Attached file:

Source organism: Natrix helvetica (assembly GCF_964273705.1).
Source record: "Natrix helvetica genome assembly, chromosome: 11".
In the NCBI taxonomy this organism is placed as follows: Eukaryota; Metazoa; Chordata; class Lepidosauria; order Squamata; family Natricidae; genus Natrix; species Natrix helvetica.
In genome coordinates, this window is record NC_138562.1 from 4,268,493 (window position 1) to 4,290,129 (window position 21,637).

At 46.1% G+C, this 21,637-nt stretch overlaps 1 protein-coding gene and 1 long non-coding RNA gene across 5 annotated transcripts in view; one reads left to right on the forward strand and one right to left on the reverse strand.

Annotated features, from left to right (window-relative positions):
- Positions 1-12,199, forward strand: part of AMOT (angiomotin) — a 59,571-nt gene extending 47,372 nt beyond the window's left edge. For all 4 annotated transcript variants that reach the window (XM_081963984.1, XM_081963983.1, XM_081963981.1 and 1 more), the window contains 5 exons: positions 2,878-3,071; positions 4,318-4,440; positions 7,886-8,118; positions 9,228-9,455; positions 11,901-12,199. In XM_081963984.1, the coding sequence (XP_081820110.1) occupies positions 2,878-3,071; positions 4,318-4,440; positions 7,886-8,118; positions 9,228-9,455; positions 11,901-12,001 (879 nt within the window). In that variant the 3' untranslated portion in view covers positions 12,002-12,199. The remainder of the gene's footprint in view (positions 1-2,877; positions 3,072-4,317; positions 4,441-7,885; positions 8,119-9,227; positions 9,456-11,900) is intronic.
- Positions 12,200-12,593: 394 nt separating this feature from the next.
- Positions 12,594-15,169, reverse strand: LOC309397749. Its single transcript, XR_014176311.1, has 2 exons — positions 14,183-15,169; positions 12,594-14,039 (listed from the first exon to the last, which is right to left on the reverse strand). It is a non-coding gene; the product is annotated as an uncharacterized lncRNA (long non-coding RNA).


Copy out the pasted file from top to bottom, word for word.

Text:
Source organism: Natrix helvetica (assembly GCF_964273705.1).
Source record: "Natrix helvetica genome assembly, chromosome: 11".
In the NCBI taxonomy this organism is placed as follows: Eukaryota; Metazoa; Chordata; class Lepidosauria; order Squamata; family Natricidae; genus Natrix; species Natrix helvetica.
In genome coordinates, this window is record NC_138562.1 from 4,268,493 (window position 1) to 4,290,129 (window position 21,637).

At 46.1% G+C, this 21,637-nt stretch overlaps 1 protein-coding gene and 1 long non-coding RNA gene across 5 annotated transcripts in view; one reads left to right on the forward strand and one right to left on the reverse strand.

Annotated features, from left to right (window-relative positions):
- Positions 1-12,199, forward strand: part of AMOT (angiomotin) — a 59,571-nt gene extending 47,372 nt beyond the window's left edge. For all 4 annotated transcript variants that reach the window (XM_081963984.1, XM_081963983.1, XM_081963981.1 and 1 more), the window contains 5 exons: positions 2,878-3,071; positions 4,318-4,440; positions 7,886-8,118; positions 9,228-9,455; positions 11,901-12,199. In XM_081963984.1, the coding sequence (XP_081820110.1) occupies positions 2,878-3,071; positions 4,318-4,440; positions 7,886-8,118; positions 9,228-9,455; positions 11,901-12,001 (879 nt within the window). In that variant the 3' untranslated portion in view covers positions 12,002-12,199. The remainder of the gene's footprint in view (positions 1-2,877; positions 3,072-4,317; positions 4,441-7,885; positions 8,119-9,227; positions 9,456-11,900) is intronic.
- Positions 12,200-12,593: 394 nt separating this feature from the next.
- Positions 12,594-15,169, reverse strand: LOC309397749. Its single transcript, XR_014176311.1, has 2 exons — positions 14,183-15,169; positions 12,594-14,039 (listed from the first exon to the last, which is right to left on the reverse strand). It is a non-coding gene; the product is annotated as an uncharacterized lncRNA (long non-coding RNA).